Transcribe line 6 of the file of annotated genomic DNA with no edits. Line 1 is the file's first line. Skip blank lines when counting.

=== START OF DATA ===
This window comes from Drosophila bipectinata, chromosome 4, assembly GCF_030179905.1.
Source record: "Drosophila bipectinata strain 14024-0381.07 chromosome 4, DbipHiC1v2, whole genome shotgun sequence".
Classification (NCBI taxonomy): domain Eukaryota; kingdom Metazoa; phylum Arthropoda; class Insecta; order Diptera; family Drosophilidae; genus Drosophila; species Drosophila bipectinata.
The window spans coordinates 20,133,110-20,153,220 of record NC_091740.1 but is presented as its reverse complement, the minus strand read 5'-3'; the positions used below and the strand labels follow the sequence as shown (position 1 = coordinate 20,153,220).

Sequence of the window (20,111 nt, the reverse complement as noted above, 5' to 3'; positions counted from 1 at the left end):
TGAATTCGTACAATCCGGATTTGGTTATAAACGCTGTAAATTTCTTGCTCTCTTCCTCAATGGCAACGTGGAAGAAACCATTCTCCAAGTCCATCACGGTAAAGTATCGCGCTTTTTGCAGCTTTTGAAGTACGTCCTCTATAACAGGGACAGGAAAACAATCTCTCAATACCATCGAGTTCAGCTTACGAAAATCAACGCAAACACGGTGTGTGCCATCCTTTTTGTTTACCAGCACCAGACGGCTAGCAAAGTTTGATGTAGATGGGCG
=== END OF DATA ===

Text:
TGAATTCGTACAATCCGGATTTGGTTATAAACGCTGTAAATTTCTTGCTCTCTTCCTCAATGGCAACGTGGAAGAAACCATTCTCCAAGTCCATCACGGTAAAGTATCGCGCTTTTTGCAGCTTTTGAAGTACGTCCTCTATAACAGGGACAGGAAAACAATCTCTCAATACCATCGAGTTCAGCTTACGAAAATCAACGCAAACACGGTGTGTGCCATCCTTTTTGTTTACCAGCACCAGACGGCTAGCAAAGTTTGATGTAGATGGGCG